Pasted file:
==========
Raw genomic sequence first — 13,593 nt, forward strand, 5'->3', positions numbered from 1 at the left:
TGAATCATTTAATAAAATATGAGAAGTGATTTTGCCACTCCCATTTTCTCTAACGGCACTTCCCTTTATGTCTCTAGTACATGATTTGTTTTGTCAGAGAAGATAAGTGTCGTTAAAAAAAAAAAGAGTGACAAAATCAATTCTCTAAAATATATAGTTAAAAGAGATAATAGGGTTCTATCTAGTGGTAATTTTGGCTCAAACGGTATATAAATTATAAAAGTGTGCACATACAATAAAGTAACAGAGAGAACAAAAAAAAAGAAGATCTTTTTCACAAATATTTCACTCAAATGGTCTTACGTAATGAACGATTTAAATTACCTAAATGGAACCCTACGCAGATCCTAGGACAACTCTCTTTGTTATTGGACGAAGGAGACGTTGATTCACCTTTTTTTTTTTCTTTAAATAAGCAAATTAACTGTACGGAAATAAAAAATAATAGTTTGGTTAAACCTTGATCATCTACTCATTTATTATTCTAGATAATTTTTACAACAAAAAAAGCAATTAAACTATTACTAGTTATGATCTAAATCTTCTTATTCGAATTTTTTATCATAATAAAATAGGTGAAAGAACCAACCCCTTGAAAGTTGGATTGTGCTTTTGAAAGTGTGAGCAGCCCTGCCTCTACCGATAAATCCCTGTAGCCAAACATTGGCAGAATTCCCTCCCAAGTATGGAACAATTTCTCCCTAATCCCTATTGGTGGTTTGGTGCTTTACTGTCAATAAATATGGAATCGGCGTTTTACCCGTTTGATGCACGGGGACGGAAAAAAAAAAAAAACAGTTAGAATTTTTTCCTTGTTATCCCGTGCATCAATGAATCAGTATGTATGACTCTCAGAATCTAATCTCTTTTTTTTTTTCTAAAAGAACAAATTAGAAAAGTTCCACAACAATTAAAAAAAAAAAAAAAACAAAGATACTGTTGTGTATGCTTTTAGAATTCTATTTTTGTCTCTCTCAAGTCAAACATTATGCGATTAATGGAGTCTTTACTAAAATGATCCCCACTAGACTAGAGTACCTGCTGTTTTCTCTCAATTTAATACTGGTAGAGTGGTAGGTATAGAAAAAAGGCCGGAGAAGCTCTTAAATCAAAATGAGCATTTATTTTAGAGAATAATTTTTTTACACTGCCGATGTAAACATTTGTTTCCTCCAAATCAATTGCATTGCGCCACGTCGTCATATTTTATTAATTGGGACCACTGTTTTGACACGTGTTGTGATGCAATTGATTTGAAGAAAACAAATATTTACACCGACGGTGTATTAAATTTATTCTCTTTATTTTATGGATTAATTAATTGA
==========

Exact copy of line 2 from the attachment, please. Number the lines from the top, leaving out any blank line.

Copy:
TGAATCATTTAATAAAATATGAGAAGTGATTTTGCCACTCCCATTTTCTCTAACGGCACTTCCCTTTATGTCTCTAGTACATGATTTGTTTTGTCAGAGAAGATAAGTGTCGTTAAAAAAAAAAAGAGTGACAAAATCAATTCTCTAAAATATATAGTTAAAAGAGATAATAGGGTTCTATCTAGTGGTAATTTTGGCTCAAACGGTATATAAATTATAAAAGTGTGCACATACAATAAAGTAACAGAGAGAACAAAAAAAAAGAAGATCTTTTTCACAAATATTTCACTCAAATGGTCTTACGTAATGAACGATTTAAATTACCTAAATGGAACCCTACGCAGATCCTAGGACAACTCTCTTTGTTATTGGACGAAGGAGACGTTGATTCACCTTTTTTTTTTTCTTTAAATAAGCAAATTAACTGTACGGAAATAAAAAATAATAGTTTGGTTAAACCTTGATCATCTACTCATTTATTATTCTAGATAATTTTTACAACAAAAAAAGCAATTAAACTATTACTAGTTATGATCTAAATCTTCTTATTCGAATTTTTTATCATAATAAAATAGGTGAAAGAACCAACCCCTTGAAAGTTGGATTGTGCTTTTGAAAGTGTGAGCAGCCCTGCCTCTACCGATAAATCCCTGTAGCCAAACATTGGCAGAATTCCCTCCCAAGTATGGAACAATTTCTCCCTAATCCCTATTGGTGGTTTGGTGCTTTACTGTCAATAAATATGGAATCGGCGTTTTACCCGTTTGATGCACGGGGACGGAAAAAAAAAAAAAACAGTTAGAATTTTTTCCTTGTTATCCCGTGCATCAATGAATCAGTATGTATGACTCTCAGAATCTAATCTCTTTTTTTTTTTCTAAAAGAACAAATTAGAAAAGTTCCACAACAATTAAAAAAAAAAAAAAAACAAAGATACTGTTGTGTATGCTTTTAGAATTCTATTTTTGTCTCTCTCAAGTCAAACATTATGCGATTAATGGAGTCTTTACTAAAATGATCCCCACTAGACTAGAGTACCTGCTGTTTTCTCTCAATTTAATACTGGTAGAGTGGTAGGTATAGAAAAAAGGCCGGAGAAGCTCTTAAATCAAAATGAGCATTTATTTTAGAGAATAATTTTTTTACACTGCCGATGTAAACATTTGTTTCCTCCAAATCAATTGCATTGCGCCACGTCGTCATATTTTATTAATTGGGACCACTGTTTTGACACGTGTTGTGATGCAATTGATTTGAAGAAAACAAATATTTACACCGACGGTGTATTAAATTTATTCTCTTTATTTTATGGATTAATTAATTGA